DETROIT - Henry Ford Hospital is seeking patients who have been diagnosed with heart failure to participate in a clinical study to treat their condition through nerve stimulation.
"There is a connection between the heart and brain, which we are learning more and more about," said David Lanfear, M.D., cardiologist and researcher, Advanced Heart Failure and Cardiac Transplantation, who is leading the study at Henry Ford. "This is a new device that is the first to treat the heart through nerve stimulation, a completely new mechanism."
Henry Ford is a participant in INNOVATE-HF, a global investigational study to determine the safety and effectiveness of the CardioFit® system for treating heart failure.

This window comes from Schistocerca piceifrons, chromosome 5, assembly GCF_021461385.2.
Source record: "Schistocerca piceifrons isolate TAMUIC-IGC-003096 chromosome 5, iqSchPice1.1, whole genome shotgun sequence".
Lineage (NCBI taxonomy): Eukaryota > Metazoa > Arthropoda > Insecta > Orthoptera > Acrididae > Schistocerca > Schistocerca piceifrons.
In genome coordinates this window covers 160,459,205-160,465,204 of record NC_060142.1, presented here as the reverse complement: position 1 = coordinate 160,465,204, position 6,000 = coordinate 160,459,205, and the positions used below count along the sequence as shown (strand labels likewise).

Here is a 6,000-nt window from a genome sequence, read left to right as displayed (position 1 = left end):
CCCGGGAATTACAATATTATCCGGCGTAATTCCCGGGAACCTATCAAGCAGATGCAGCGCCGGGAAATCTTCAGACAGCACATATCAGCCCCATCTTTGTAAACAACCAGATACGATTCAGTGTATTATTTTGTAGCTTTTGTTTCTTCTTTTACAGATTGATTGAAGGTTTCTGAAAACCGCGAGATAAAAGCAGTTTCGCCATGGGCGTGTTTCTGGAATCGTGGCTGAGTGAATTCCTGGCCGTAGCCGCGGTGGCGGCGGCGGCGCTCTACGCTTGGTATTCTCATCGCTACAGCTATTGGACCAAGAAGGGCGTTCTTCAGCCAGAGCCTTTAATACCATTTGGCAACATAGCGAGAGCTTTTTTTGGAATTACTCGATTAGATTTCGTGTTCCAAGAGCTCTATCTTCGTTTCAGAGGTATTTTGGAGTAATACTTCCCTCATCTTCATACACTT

CardioFit® is an implanted electrical device designed to improve heart function in patients with heart failure. It works by stimulating specific nerves that help regulate and reduce stress on the heart, easing heart failure symptoms and reversing deterioration.
The device is implanted under the skin of the chest and attached to the heart, like a pacemaker. It is also connected to a nerve in the neck. Electrical pulses from the device are sent to the nerve, which sends signals to the heart. The device is programmed by the patient's physician through a wireless connection, as is done with pacemakers.
"Early experiments with the device show promise of being able to significantly improve patients' heart function and quality of life when used with standard treatments, and this trial will tell us definitively if this is the case," said Lanfear.
For more information, or for evaluation as a possible candidate to take part in the study, please call Heart Failure Clinical Trials at 313-916-3520.
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